CalPERS’ Secret Investigation of Hiring Practices Shows Glaring Deficiencies; Has the Board Been Kept in the Dark?

CalPERS yet again is trying to throw a veil over activities that ought to be open to the public. In the World According to CalPERS, any dirt must be swept under the rug, even when California’s strong transparency statutes say otherwise.

The wee problem with CalPERS’ cover-up approach is that the rug is not just getting to be awfully lumpy but is even starting to move.

The latest example is CalPERS’ blowing off the results of an unfavorable audit of its hiring practices. Whistleblowers allege that CalPERS has refused to implement its recommendations. That also means it is likely that CalPERS executives have also failed to tell the board about the fact of the examination, let alone its results.

A CalPERS unit was tasked with auditing CalPERS pre-employment screening. Readers may recall that we exposed that then Chief Financial Officer Charles Asubonten, had made many misrepresentations on his resume and Form 700, leading to his dismissal. We then determined that CEO Marcie Frost had made several important misrepresentations during her hiring, most importantly of her educational attainment, implausibly representing herself as pursuing a non-existent dual bachelor’s/master’s degree when she had never matriculated in any higher educational program. Those misrepresentations continued after she joined CalPERS, and were in documents like press releases and official bios that she would have reviewed.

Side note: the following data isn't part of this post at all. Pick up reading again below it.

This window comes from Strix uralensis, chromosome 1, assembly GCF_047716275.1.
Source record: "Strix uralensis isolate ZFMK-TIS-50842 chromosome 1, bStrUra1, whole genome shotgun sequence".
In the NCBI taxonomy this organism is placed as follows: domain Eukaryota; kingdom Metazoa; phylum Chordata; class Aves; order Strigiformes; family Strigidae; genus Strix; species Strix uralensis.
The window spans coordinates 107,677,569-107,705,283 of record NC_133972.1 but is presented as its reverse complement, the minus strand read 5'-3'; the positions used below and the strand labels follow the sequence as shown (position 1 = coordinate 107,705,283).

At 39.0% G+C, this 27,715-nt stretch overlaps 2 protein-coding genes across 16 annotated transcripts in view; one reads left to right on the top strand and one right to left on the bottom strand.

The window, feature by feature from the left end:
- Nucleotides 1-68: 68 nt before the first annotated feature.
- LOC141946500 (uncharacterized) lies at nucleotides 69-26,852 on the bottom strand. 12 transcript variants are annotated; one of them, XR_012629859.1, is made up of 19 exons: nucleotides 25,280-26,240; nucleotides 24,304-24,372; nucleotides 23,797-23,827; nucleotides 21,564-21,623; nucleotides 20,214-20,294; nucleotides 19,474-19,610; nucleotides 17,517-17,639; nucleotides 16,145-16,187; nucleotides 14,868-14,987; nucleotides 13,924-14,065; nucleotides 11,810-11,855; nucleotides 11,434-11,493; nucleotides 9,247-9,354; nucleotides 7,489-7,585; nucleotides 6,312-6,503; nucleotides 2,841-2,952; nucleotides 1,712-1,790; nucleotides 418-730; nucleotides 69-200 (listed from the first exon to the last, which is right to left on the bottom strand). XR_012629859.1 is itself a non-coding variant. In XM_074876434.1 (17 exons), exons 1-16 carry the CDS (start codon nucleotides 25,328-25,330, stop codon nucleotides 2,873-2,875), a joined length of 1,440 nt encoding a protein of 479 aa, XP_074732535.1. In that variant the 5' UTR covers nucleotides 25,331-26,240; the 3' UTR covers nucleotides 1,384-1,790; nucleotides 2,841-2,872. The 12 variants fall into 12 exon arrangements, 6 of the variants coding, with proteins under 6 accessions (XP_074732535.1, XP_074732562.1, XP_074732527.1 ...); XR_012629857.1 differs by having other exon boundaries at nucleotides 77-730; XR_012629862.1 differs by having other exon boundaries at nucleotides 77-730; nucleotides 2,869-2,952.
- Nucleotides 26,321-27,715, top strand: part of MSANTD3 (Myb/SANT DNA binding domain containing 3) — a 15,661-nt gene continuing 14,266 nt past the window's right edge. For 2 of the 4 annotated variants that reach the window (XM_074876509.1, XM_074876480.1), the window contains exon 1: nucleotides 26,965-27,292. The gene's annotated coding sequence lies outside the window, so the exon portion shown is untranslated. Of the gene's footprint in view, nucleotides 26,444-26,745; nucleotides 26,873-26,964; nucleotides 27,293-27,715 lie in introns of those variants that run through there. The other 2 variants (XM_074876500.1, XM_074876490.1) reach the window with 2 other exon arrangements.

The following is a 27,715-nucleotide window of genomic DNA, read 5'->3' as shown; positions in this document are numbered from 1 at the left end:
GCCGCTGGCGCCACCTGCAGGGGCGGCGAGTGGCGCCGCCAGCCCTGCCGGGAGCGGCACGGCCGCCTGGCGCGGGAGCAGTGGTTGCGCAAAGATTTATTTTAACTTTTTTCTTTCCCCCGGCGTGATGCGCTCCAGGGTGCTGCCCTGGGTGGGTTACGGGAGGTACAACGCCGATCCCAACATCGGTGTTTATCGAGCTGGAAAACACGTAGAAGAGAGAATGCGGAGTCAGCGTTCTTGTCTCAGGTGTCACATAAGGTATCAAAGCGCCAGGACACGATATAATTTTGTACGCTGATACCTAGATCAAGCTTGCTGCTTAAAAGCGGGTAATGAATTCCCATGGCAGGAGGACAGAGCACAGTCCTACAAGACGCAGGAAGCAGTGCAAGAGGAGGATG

CalPERS hired a consultant, MRG, LLC to review the hiring process after these high profile fiascoes, involving a law firm, Van Dermyden Maddux, which likes to call itself “an investigations law firm” in an effort to characterize the report as attorney-client privileged and therefore not subject to disclosure under the Public Records Act. As we’ll discuss shortly, merely getting a lawyer into the mix does not render a matter attorney-client privileged. For instance, communications with a lawyer hired to negotiate the purchase of a business would not be attorney-client privileged if the client had set the deal parameters and was not seeking legal input.